The Australian government might replace Genuine Temporary Entrant (GTE) with Genuine Student Test. The current requirement, known as the Genuine Temporary Entrant (GTE) requirement, in which international students must submit a 300-word statement outlining their intent to study in Australia to establish their status as “genuine temporary entrants.” However, applications explicitly mentioning a wish to remain in Australia are automatically rejected.
The policy has been criticized by the education sector, which says it has discouraged many high-value international students from applying to study in Australia. The new policy will focus on assessing the student’s academic and financial capacity to study in Australia, as well as their English language skills. It will not ask students about their migration plans.
Home Affairs Minister Clare O’Neil said the change is in line with the government’s commitment to attracting and retaining the best and brightest international students. “We want to make sure that Australia is open to the best and brightest international students, regardless of their migration intentions,” she said. The aim is to create a nation where individuals possess equal rights and a mutual interest in national success. O’Neil emphasized the importance of retaining high-achieving students with the skills that Australia needs.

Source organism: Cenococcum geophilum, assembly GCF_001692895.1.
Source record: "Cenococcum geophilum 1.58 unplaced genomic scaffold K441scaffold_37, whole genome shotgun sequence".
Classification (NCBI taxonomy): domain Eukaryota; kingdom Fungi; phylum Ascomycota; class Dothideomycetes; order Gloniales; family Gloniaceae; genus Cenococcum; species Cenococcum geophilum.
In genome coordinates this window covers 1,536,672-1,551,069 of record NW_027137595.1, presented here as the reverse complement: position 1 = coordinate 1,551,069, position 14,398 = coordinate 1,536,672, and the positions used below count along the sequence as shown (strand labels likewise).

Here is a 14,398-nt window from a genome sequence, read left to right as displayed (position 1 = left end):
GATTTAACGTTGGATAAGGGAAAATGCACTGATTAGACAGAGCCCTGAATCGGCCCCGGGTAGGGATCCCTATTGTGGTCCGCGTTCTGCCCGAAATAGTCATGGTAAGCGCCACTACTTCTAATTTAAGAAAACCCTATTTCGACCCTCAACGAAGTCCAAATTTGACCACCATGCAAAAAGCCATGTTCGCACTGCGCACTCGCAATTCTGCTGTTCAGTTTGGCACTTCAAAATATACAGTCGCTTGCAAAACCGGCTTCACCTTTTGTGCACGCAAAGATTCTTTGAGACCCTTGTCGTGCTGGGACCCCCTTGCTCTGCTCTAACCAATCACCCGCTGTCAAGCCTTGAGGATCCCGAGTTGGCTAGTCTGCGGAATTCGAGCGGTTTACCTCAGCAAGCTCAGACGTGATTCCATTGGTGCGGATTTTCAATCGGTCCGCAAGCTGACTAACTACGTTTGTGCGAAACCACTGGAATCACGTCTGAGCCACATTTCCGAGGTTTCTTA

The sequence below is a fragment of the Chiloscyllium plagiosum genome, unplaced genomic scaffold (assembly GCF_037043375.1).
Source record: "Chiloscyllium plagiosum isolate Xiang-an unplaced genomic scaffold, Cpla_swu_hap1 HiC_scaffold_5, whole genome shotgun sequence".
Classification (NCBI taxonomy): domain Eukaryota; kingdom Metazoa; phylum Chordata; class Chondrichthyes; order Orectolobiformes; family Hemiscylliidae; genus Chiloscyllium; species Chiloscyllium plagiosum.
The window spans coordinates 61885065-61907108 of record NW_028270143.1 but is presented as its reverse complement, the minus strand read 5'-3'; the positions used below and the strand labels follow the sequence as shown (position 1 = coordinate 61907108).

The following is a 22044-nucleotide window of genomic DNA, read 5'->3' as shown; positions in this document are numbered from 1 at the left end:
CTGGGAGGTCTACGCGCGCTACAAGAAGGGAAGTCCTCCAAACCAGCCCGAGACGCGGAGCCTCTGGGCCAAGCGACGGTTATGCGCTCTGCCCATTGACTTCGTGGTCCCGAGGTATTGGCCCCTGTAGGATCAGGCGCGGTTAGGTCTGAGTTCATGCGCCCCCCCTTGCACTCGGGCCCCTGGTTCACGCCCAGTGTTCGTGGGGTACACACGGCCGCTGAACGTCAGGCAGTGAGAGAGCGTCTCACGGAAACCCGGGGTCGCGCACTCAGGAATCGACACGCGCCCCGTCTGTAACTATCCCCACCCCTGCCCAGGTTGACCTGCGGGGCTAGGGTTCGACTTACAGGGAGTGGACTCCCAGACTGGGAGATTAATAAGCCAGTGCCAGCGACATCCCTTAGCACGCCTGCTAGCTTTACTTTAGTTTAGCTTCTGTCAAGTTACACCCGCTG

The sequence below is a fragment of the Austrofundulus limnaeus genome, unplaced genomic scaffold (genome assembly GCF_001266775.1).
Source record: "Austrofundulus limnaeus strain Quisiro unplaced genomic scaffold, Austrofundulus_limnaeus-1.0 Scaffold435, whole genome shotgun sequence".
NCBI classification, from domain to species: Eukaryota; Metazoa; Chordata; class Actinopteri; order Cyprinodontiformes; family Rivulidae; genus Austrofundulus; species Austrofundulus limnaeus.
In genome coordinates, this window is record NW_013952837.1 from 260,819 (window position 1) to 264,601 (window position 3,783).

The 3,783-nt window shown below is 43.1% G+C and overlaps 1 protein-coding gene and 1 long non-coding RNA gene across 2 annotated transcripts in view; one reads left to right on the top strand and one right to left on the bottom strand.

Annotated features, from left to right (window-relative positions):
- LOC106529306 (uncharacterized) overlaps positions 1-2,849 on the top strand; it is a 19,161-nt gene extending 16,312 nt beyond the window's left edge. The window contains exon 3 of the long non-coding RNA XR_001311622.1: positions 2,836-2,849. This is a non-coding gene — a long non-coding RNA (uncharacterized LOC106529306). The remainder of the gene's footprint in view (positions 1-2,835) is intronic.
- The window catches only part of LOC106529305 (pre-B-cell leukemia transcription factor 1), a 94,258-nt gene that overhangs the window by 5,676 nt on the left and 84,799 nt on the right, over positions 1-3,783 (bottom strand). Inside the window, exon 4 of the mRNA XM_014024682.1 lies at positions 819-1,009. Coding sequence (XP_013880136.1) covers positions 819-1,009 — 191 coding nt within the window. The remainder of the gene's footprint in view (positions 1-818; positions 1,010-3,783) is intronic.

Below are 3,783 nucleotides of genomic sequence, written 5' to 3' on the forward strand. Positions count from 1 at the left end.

Phil Honeywood, chief executive of the International Education Association of Australia, welcomed the change, saying it is a “welcome step” that will make it easier for high-value international students to study in Australia. “Too many genuine student applicants have been denied entry merely for being honest about what they hoped to achieve when they graduated with a world-class Australian qualification,” he said.
Due to this policy shift, Labor’s immigration spokesperson, Dan Tehan, expressed his concerns about the housing supply issues and strain government services due to an influx of migrants. He highlighted that Labor’s proposed plans could result in around 1.5 million arrivals over five years, without a clear housing and resource management strategy in place.
A recent review of the migration system released in March indicated that international students were not fully utilizing their potential in the job market after graduation due to the existing migration settings. This hampers Australia’s ability to retain top talent.
Recent reports also revealed that the Tertiary Education Quality and Standards Agency cautioned educational institutions about the risk of admitting large numbers of international students who might not be qualified for their chosen courses and may not have genuine intentions to study.
Clare O’Neil is anticipated to unveil the Albanese government’s comprehensive migration strategy by the end of the year and has chosen not to comment on the recent changes at this time.